Perhaps the most difficult situation for an entrepreneur exists where there currently exists no functionally interchangeable product. It may appear that a complete lack of competition would be to the entrepreneur’s advantage, but this is seldom the case. In those instances where firms offering similar products can be found in other markets, the most likely explanation for a lack of competitors is a market that will not sustain the firm. The market may be too small, or too seasonal, or the customer demographic may be skewed, etc. The entrepreneur should proceed cautiously when a superficial inspection suggests a potential market lacking an established competitor. A more thorough investigation will often reveal failed attempts to establish a market for the product. This investigation is one of the roles of competitive intelligence.

In the rare instance where the entrepreneur has discovered or invented a unique product, s/he typically faces a truly daunting task. Potential buyers must be educated as to the existence and benefit of the new product. Educating buyers and establishing a market for a new product is expensive. Unfortunately for the entrepreneur, it is often the follow-on firms that are successful. In the electronics industry, the originators of the personal computer, video game console, and personal data assistant provided the infrastructure for successful follow-on firms, but were unable to capitalize on their own innovative products.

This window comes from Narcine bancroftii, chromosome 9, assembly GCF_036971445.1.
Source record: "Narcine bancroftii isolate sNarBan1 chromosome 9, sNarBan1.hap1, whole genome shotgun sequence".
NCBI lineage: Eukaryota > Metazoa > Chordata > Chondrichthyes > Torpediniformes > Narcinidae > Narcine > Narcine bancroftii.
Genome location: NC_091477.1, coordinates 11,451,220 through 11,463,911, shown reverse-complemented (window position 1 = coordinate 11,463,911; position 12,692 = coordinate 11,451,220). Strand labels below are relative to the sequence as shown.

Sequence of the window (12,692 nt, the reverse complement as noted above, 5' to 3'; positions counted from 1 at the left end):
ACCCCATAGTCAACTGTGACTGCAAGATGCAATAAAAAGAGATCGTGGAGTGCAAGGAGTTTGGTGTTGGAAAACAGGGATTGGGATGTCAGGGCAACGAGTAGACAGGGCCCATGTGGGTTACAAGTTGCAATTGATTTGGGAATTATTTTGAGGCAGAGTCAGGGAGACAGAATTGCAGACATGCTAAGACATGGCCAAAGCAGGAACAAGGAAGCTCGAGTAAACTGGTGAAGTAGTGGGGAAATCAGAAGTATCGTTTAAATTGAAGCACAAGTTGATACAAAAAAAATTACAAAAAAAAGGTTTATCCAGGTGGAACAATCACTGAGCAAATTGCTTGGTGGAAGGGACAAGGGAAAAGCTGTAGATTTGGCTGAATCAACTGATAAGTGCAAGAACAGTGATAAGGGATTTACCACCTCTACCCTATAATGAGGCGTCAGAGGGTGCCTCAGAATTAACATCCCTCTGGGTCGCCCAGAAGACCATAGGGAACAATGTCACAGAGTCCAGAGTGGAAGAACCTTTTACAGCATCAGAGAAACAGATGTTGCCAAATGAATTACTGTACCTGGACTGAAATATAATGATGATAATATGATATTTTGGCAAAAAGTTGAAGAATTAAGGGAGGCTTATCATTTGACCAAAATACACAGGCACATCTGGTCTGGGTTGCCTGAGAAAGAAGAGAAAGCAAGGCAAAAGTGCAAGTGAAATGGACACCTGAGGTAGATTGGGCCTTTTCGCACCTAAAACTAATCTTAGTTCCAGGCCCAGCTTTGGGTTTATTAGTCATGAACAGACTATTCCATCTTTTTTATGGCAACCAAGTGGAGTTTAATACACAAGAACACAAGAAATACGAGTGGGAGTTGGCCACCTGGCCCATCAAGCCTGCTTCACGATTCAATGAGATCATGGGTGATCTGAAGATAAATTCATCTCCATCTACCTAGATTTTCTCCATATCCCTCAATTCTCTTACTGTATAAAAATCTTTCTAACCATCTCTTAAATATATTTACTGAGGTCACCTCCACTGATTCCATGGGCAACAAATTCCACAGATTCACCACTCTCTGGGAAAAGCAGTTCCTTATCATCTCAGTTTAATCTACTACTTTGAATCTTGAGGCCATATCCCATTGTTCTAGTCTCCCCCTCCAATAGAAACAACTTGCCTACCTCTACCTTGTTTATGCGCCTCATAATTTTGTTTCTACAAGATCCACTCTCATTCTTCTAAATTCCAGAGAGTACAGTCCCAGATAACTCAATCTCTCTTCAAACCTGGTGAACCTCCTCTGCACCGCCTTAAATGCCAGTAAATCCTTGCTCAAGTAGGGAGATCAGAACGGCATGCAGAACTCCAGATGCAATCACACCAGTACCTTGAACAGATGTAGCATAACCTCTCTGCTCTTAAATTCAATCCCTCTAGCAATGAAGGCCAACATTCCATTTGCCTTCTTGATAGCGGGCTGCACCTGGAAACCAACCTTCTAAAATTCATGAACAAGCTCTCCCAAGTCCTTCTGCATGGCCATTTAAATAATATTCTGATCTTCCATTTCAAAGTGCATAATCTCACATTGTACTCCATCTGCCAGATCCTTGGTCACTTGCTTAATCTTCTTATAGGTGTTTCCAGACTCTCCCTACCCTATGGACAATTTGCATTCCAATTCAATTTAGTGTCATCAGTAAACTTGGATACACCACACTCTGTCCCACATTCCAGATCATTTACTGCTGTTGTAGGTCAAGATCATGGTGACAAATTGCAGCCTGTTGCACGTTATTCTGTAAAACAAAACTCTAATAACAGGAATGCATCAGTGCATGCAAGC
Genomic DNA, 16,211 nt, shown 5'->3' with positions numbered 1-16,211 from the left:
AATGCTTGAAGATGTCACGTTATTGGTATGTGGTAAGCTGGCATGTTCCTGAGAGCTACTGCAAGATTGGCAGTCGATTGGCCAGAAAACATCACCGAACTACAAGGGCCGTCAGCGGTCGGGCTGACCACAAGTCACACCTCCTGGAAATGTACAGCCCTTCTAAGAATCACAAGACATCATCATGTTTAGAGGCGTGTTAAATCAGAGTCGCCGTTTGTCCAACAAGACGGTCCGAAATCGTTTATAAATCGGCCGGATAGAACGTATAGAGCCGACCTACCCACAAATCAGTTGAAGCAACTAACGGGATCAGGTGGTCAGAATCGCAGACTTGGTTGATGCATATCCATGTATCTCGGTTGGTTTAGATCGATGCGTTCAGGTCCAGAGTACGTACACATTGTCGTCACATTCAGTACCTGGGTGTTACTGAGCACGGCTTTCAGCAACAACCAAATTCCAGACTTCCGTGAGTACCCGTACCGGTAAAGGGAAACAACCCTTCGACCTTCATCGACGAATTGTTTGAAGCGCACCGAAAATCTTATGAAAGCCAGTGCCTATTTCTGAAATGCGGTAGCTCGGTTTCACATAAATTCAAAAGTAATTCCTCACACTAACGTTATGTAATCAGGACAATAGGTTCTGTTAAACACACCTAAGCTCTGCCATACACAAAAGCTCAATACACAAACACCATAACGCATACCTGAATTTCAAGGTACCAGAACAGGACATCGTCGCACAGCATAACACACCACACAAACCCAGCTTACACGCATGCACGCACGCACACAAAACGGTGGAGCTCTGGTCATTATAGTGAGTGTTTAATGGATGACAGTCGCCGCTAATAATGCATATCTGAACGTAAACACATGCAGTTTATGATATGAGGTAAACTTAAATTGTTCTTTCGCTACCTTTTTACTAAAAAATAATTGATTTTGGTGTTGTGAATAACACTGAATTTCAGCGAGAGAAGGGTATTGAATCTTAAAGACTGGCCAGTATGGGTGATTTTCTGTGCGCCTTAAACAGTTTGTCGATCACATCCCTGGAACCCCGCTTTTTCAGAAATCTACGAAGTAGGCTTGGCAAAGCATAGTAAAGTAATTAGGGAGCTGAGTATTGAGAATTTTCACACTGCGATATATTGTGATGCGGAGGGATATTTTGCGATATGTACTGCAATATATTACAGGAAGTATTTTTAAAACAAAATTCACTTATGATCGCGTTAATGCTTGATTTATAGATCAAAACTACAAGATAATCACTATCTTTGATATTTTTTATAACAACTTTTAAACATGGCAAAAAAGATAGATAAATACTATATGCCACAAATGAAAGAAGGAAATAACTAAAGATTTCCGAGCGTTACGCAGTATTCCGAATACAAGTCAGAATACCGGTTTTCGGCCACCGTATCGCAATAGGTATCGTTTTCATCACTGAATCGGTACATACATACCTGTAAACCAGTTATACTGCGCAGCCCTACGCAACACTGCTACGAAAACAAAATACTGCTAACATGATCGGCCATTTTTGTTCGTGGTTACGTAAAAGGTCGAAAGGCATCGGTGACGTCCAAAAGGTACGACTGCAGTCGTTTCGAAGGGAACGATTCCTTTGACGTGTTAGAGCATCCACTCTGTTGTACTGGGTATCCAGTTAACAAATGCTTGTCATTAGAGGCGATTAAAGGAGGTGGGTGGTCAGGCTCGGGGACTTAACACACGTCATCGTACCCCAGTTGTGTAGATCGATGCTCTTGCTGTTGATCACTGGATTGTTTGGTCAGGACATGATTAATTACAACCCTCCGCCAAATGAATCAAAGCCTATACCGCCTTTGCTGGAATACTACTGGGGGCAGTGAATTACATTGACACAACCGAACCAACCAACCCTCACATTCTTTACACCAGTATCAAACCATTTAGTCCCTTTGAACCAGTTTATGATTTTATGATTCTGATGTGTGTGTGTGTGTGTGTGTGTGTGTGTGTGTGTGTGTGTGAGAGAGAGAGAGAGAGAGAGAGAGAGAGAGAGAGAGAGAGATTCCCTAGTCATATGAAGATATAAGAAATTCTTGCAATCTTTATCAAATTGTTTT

Exercise 2

A business that faces both parallel products and substitutes is likely to have a difficult time in the marketplace. Example of businesses that have both parallels and substitutes include grocery stores. Parallels include grocery stores with slightly varying themes, warehouse stores, e.g. Sam’s club and Costco, and natural food stores. Substitutes include specialty food stores, e.g. bakeries, dairy stores, and butcher shops; restaurants; and take-out shops. Not surprisingly grocery store profit margins are low. What other businesses are characterized by competition that includes both parallel product and substitutes? Is the average profit margin for these businesses low, i.e. < 5 per cent of sales?

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Definition of a lens

Lenses

A lens is a custom view of the content in the repository. You can think of it as a fancy kind of list that will let you see content through the eyes of organizations and people you trust.

What is in a lens?

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Definition of a lens

Lenses

A lens is a custom view of the content in the repository. You can think of it as a fancy kind of list that will let you see content through the eyes of organizations and people you trust.

What is in a lens?

Lens makers point to materials (modules and collections), creating a guide that includes their own comments and descriptive tags about the content.